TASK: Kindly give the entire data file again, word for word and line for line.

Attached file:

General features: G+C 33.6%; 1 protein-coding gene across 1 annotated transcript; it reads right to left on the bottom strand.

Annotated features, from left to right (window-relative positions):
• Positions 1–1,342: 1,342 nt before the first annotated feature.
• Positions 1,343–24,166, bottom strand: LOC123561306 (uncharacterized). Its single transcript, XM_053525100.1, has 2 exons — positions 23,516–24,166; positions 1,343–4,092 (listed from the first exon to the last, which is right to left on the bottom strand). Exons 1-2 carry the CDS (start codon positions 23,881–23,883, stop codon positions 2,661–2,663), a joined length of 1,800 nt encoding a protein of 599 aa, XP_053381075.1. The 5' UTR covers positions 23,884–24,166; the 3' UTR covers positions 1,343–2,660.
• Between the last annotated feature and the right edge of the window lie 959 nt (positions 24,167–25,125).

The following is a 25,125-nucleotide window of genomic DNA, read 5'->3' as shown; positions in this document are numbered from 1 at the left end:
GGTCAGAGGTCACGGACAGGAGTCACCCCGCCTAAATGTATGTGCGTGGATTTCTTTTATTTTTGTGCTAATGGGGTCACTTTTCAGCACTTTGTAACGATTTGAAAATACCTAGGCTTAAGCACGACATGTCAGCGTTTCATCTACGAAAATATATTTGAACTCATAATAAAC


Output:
General features: G+C 33.6%; 1 protein-coding gene across 1 annotated transcript; it reads right to left on the bottom strand.

Annotated features, from left to right (window-relative positions):
• Positions 1–1,342: 1,342 nt before the first annotated feature.
• Positions 1,343–24,166, bottom strand: LOC123561306 (uncharacterized). Its single transcript, XM_053525100.1, has 2 exons — positions 23,516–24,166; positions 1,343–4,092 (listed from the first exon to the last, which is right to left on the bottom strand). Exons 1-2 carry the CDS (start codon positions 23,881–23,883, stop codon positions 2,661–2,663), a joined length of 1,800 nt encoding a protein of 599 aa, XP_053381075.1. The 5' UTR covers positions 23,884–24,166; the 3' UTR covers positions 1,343–2,660.
• Between the last annotated feature and the right edge of the window lie 959 nt (positions 24,167–25,125).

The following is a 25,125-nucleotide window of genomic DNA, read 5'->3' as shown; positions in this document are numbered from 1 at the left end:
GGTCAGAGGTCACGGACAGGAGTCACCCCGCCTAAATGTATGTGCGTGGATTTCTTTTATTTTTGTGCTAATGGGGTCACTTTTCAGCACTTTGTAACGATTTGAAAATACCTAGGCTTAAGCACGACATGTCAGCGTTTCATCTACGAAAATATATTTGAACTCATAATAAAC